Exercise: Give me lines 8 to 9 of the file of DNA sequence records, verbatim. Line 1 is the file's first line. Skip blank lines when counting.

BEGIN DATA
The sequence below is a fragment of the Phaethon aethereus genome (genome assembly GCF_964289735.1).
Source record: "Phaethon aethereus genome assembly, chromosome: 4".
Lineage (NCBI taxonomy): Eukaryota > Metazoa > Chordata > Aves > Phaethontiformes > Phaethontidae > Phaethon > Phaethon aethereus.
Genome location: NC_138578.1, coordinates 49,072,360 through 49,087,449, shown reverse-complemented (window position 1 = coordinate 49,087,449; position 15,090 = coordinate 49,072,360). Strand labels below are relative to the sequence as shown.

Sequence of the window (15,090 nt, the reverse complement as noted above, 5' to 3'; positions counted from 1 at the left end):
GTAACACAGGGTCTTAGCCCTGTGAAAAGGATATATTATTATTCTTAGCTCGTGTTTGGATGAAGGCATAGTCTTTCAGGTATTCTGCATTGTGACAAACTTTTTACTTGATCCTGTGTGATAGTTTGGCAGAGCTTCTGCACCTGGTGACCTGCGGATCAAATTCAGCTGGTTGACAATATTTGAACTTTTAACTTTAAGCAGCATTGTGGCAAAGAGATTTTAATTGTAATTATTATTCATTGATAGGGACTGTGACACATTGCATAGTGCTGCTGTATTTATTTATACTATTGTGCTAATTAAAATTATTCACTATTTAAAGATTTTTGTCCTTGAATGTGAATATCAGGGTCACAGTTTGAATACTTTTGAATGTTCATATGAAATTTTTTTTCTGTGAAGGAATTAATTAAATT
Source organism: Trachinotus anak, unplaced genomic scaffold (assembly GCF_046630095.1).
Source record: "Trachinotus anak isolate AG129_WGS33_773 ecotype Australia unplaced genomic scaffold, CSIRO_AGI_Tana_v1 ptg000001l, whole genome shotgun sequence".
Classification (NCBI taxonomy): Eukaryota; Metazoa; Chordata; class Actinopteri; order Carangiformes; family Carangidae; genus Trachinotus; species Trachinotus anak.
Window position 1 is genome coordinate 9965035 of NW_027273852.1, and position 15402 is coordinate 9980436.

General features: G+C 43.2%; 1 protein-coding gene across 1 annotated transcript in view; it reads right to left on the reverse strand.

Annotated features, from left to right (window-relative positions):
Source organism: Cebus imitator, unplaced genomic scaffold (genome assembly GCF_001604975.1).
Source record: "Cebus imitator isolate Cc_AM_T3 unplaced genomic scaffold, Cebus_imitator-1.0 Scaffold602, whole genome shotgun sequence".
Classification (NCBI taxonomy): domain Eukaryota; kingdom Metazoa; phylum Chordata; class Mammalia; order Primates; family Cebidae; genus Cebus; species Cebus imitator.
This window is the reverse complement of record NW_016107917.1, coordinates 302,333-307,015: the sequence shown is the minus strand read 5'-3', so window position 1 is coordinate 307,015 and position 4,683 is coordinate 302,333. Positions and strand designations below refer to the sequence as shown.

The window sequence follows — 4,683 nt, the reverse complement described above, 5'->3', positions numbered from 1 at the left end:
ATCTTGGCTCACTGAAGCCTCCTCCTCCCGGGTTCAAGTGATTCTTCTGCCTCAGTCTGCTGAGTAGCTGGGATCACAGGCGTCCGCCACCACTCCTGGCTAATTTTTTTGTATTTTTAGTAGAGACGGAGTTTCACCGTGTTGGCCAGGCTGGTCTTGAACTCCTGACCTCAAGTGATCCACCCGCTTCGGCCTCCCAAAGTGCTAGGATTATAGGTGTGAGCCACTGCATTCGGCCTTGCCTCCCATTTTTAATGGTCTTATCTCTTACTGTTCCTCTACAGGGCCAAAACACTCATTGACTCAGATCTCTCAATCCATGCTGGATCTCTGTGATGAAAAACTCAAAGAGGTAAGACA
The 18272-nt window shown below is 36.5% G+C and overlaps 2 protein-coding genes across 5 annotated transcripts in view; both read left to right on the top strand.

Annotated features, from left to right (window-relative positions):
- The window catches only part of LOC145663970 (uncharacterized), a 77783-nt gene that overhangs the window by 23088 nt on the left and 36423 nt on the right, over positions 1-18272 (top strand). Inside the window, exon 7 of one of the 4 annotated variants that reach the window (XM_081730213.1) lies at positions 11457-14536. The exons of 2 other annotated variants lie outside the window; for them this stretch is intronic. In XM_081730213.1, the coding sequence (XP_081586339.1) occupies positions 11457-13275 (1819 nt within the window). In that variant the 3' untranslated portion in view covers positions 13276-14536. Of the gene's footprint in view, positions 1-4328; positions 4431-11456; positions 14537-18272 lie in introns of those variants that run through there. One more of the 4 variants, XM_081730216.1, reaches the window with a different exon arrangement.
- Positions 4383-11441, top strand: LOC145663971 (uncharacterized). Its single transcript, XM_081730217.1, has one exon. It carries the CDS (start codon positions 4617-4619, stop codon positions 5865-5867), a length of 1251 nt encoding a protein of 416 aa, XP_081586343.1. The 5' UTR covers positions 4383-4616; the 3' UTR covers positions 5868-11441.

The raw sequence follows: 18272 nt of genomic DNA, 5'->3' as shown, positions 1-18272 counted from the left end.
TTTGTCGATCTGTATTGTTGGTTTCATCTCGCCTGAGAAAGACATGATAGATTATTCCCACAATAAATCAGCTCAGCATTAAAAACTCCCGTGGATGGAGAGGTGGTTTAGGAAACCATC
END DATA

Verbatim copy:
Source record: "Trachinotus anak isolate AG129_WGS33_773 ecotype Australia unplaced genomic scaffold, CSIRO_AGI_Tana_v1 ptg000001l, whole genome shotgun sequence".
Classification (NCBI taxonomy): Eukaryota; Metazoa; Chordata; class Actinopteri; order Carangiformes; family Carangidae; genus Trachinotus; species Trachinotus anak.